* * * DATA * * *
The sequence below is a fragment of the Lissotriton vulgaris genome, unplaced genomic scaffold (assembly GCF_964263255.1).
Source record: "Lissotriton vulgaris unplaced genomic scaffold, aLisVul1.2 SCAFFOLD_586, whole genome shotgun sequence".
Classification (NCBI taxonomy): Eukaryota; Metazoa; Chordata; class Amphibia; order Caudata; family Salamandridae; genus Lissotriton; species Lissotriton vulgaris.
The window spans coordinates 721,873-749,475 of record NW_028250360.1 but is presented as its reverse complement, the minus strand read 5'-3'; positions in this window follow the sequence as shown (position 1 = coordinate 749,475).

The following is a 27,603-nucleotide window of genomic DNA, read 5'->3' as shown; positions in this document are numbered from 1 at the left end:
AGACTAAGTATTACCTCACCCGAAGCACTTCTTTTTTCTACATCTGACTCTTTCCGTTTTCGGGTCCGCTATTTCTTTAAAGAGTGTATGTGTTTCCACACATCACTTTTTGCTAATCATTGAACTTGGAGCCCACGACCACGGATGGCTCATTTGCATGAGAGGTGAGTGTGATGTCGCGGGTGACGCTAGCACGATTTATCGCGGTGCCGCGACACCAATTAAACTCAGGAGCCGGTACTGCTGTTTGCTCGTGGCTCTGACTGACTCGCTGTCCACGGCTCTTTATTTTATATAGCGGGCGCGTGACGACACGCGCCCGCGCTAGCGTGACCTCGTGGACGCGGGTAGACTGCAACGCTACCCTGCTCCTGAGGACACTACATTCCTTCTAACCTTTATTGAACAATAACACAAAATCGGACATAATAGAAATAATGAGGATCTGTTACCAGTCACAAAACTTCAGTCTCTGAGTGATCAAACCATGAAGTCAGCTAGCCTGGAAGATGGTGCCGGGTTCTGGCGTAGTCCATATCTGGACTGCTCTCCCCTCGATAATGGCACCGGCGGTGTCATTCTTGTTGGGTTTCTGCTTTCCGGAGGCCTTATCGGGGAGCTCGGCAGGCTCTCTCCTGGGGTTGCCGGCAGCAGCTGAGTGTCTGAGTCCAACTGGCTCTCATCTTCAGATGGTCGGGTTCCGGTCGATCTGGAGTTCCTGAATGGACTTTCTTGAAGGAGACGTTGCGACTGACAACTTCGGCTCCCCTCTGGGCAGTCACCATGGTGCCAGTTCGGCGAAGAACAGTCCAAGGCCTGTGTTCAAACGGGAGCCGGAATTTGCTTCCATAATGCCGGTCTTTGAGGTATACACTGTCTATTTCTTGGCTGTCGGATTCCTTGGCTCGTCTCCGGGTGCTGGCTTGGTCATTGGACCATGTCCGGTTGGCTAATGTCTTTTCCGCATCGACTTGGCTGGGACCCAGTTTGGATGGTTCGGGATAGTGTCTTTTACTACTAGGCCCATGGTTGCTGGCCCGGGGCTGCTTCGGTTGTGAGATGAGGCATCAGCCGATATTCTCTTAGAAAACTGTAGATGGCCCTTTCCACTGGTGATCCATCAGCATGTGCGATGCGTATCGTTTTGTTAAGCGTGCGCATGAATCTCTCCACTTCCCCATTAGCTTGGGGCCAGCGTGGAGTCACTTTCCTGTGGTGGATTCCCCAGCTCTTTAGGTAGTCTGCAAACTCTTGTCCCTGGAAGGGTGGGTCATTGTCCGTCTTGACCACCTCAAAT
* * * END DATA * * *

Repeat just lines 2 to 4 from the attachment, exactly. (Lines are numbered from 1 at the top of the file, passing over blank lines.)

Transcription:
Source record: "Lissotriton vulgaris unplaced genomic scaffold, aLisVul1.2 SCAFFOLD_586, whole genome shotgun sequence".
Classification (NCBI taxonomy): Eukaryota; Metazoa; Chordata; class Amphibia; order Caudata; family Salamandridae; genus Lissotriton; species Lissotriton vulgaris.
The window spans coordinates 721,873-749,475 of record NW_028250360.1 but is presented as its reverse complement, the minus strand read 5'-3'; positions in this window follow the sequence as shown (position 1 = coordinate 749,475).